London – England manager Roy Hodgson has told West Ham United starlet Ravel Morrison that he must prove his worth over several months if he wants to play at the World Cup.
The uncapped 20-year-old midfielder has risen to national prominence in recent weeks, netting superb solo goals against Tottenham Hotspur in the Premier League and in England Under-21s' victory over Lithuania on Tuesday.
Morrison also has a reputation as a troublemaker, having been released by Manchester United partly due to concerns over his behaviour, and he was caught on camera pushing teammate Wilfried Zaha in the face during the 5-0 win against Lithuania.
His recent displays have nonetheless prompted speculation that he could be invited to join the England senior squad for their two friendly games in November, but Hodgson says he is not quite ready yet.
“Ravel Morrison has burst onto the scene,” Hodgson told journalists on Wednesday, a day after his side secured their place at next year's World Cup in Brazil with a 2-0 win over Poland.
“I know he's a player who interests you all, and he interests us as well. It's fantastic, the talent the lad's got.
“But I wonder if you wouldn't have been talking about (Everton midfielder) Ross Barkley had I not taken him with the first team and if he hadn't played in the games, you might have been having the same rave reviews about Ross Barkley scoring (for the under-21s).
“To be fair, San Marino and Lithuania Under-21s, it's not the same level as we're talking about with the first team.”
He added: “I think it's going to be very interesting to see in this next six months which of these under-21 players really mount a challenge.
“But I've got to say also that the (Danny) Welbecks, the (Kyle) Walkers, the (Jack) Wilsheres, even Ross Barkley, they've really proved that they can do it, so they've got a few of their own youngsters to get past first before we even start talking about (Steven) Gerrard and (Wayne) Rooney and (Frank) Lampard.”
Hodgson has been praised for abandoning his habitual cautiousness in England's final two World Cup qualifiers, a 4-1 win against Montenegro and the victory over Poland.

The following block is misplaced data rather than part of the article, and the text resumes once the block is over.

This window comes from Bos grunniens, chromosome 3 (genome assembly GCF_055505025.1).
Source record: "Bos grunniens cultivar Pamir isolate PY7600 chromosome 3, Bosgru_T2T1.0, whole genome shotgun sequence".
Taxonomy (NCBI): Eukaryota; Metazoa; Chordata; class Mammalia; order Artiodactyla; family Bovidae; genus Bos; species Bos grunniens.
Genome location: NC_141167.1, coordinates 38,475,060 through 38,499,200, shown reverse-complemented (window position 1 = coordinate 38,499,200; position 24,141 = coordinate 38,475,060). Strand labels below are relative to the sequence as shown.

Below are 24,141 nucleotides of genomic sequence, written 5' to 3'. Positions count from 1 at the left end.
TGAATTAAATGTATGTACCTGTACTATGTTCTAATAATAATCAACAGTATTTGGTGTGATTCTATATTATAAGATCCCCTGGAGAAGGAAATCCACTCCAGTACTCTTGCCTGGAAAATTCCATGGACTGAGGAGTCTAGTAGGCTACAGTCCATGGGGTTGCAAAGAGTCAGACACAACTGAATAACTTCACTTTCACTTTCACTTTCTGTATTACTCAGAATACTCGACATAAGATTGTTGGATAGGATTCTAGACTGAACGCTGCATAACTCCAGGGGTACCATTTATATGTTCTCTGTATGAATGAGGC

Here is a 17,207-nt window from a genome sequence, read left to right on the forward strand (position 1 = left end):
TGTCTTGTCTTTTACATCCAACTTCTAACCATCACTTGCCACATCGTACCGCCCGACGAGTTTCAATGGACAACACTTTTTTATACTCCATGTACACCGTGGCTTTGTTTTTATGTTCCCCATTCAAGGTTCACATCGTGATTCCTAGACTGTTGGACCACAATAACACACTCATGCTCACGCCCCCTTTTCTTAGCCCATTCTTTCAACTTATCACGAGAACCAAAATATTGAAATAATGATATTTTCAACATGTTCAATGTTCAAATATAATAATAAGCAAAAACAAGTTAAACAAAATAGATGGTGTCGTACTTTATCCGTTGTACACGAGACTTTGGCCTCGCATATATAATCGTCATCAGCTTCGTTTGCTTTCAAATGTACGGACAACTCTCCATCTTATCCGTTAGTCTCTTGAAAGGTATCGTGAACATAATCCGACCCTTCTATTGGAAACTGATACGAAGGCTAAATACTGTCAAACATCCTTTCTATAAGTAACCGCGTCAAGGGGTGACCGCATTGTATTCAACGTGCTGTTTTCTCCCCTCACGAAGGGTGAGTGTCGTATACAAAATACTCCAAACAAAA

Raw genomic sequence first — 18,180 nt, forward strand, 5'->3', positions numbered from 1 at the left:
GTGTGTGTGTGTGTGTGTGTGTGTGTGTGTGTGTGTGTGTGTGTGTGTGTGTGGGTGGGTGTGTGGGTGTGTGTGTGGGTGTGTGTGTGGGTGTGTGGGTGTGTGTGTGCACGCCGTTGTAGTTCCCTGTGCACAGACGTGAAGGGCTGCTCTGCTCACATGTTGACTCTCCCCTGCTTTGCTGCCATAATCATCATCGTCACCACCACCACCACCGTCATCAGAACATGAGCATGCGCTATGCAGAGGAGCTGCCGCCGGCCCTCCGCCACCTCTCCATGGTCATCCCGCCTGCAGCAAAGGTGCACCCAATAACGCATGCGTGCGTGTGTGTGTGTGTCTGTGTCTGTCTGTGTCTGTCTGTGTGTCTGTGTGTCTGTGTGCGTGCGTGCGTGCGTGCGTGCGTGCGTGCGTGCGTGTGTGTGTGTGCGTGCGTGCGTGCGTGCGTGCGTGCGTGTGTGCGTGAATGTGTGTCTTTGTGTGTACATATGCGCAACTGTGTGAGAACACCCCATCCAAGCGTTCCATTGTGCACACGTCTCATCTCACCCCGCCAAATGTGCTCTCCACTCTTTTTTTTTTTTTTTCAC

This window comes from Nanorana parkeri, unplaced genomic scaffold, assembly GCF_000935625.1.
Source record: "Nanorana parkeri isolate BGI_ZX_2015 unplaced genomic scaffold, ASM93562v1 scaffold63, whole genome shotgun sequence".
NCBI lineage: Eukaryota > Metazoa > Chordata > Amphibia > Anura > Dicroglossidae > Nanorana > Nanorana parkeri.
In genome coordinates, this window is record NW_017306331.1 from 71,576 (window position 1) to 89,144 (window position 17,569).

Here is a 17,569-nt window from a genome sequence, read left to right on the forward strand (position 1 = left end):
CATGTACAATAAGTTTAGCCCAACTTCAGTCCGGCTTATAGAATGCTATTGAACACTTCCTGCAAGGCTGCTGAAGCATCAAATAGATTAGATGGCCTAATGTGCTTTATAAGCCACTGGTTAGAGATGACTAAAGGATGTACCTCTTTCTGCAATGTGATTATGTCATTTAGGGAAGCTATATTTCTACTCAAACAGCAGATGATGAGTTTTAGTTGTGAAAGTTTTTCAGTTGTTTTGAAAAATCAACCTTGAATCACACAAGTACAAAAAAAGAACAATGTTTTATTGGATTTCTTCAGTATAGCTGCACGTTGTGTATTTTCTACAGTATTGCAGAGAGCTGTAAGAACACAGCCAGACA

However, he said that the team's boldness was purely a by-product of players such as Liverpool striker Daniel Sturridge and Arsenal midfielder Wilshere returning to fitness after spells on the sidelines.
“I think it's to do with which players are available,” Hodgson said.
“You know, Sturridge is a bold player. He's shown with Liverpool how well he can do and what his qualities are, but he's only just recently become available.
“The same would apply to Jack Wilshere. Wilshere's a great talent who can change games, but he can't help us and play for us when he's not fit and he's not there. And he's not been there.”
Now 66, Hodgson may be approaching the twilight years of a long managerial career that began in Sweden in 1976 and has taken in spells in a number of countries, but he said he was not looking too far ahead.
Asked if the England manager's position would be his last role in football, he replied: “I haven't given that thought either. That would be a bold statement. (Former England manager) Bobby Robson didn't, did he?
“When (fellow English manager) Bobby Houghton and I started off in our late twenties in management, the pair of us were going to retire at 40 and start a travel agency.”
Hodgson last experienced a World Cup as manager of Switzerland in 1994 and he said the experience had taught him not to trust the Fifa world ranking, which dictates that England will not be among the top seeds for December's World Cup draw.
“When I was called to the Fifa office when I was working with Switzerland in 1993 and told we were the second-best team in the world, I lost all interest in seedings from that moment on,” he joked. – Sapa-AFP